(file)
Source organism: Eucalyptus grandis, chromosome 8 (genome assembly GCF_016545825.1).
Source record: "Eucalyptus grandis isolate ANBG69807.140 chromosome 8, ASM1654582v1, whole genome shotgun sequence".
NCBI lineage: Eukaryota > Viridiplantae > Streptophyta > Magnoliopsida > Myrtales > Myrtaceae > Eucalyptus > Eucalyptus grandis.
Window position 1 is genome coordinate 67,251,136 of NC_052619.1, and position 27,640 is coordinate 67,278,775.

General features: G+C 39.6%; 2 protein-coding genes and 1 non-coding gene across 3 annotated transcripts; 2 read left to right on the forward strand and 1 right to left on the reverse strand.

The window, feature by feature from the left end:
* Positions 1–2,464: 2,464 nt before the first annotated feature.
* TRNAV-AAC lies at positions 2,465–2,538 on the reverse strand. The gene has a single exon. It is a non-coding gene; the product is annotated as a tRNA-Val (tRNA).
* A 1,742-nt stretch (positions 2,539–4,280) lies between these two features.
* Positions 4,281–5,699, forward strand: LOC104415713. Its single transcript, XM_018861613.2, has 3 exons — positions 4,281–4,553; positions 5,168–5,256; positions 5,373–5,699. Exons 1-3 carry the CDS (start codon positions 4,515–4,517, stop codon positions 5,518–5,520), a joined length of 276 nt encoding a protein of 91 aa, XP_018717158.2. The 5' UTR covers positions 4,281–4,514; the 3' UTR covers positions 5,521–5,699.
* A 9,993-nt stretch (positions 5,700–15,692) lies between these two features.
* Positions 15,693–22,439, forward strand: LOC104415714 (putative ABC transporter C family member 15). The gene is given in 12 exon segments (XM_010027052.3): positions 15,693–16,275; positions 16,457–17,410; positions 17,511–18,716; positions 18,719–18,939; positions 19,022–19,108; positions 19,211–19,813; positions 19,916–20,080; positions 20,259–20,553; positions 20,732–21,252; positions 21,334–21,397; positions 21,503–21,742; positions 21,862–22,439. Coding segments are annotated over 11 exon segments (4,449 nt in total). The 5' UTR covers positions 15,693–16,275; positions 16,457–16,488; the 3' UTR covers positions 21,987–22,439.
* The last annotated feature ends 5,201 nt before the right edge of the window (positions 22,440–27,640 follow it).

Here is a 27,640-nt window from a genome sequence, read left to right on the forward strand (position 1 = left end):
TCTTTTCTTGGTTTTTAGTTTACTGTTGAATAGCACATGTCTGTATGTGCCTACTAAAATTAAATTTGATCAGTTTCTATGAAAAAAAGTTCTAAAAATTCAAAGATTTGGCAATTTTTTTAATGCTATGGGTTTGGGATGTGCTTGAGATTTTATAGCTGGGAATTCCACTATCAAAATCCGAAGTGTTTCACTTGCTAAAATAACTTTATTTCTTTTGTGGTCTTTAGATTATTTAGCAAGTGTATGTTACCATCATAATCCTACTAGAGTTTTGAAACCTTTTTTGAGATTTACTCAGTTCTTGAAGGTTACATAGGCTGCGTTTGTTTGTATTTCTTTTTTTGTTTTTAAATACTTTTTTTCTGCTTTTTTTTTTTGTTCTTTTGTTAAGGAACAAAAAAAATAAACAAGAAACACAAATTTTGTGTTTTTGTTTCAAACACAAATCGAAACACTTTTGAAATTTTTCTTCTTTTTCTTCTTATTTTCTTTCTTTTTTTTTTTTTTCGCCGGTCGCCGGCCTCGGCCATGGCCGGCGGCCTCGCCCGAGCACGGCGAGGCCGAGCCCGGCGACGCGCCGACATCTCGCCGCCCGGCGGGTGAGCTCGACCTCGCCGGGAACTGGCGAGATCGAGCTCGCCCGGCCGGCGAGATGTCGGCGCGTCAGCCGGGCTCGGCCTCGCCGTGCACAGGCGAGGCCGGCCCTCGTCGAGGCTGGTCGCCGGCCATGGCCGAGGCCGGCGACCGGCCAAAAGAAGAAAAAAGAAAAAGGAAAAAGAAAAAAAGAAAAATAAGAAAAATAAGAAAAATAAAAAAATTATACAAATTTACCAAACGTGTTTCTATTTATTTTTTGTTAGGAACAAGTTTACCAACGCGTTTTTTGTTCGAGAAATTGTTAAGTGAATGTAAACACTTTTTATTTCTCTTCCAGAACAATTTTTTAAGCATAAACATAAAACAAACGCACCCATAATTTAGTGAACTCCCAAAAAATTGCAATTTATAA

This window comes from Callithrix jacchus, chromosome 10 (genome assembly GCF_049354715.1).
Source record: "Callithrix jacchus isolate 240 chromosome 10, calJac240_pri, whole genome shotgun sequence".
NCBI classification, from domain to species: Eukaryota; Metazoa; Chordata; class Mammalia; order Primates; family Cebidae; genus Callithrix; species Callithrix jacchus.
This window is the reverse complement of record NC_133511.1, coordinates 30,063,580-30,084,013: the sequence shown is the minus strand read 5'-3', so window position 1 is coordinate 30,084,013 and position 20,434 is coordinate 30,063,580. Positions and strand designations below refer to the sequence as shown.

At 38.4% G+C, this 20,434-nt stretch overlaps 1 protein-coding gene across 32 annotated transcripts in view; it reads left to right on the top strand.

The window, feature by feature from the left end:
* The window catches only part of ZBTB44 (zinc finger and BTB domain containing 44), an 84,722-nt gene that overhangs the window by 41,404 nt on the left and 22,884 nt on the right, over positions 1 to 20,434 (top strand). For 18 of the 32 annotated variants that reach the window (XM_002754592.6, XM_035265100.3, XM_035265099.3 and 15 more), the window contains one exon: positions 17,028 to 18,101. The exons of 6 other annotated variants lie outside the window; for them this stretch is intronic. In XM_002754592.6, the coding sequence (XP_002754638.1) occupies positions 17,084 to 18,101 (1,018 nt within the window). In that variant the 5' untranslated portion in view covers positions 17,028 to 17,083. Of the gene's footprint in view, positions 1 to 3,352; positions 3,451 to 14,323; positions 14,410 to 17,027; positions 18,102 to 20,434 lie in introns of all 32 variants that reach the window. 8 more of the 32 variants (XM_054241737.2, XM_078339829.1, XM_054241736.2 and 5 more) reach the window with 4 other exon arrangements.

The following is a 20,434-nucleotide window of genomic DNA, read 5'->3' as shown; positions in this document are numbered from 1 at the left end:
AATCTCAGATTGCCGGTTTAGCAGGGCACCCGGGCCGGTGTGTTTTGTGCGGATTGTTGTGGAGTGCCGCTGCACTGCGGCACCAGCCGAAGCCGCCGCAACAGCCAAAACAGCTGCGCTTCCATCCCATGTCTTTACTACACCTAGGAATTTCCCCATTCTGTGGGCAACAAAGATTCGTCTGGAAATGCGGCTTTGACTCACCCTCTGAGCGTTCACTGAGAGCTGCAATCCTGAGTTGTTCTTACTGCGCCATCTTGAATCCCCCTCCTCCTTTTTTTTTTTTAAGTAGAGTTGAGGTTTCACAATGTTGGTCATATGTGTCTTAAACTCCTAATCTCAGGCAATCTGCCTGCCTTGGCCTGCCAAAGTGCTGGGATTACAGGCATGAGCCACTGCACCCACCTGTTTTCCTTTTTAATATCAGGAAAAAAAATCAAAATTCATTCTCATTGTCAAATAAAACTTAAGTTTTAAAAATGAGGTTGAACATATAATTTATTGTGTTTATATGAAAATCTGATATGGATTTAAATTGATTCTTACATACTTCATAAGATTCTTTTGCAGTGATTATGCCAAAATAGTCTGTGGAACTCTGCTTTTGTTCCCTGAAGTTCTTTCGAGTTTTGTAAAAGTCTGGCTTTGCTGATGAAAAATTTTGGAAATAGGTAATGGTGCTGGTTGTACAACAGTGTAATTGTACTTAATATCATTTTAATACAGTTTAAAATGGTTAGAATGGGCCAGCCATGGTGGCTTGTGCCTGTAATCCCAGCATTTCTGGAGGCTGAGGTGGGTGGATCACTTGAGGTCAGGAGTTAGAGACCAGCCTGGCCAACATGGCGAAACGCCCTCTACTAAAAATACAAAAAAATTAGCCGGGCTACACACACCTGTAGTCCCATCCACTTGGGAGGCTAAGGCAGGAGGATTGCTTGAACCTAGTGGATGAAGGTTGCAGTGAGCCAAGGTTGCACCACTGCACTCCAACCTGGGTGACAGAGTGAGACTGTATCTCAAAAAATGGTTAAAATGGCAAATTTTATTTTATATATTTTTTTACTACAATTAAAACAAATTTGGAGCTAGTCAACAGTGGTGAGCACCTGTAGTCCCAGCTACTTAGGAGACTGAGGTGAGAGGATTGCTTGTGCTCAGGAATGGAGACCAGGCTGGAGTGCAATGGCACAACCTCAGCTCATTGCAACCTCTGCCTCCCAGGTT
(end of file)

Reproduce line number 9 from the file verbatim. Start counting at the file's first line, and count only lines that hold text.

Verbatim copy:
* A 1,742-nt stretch (positions 2,539–4,280) lies between these two features.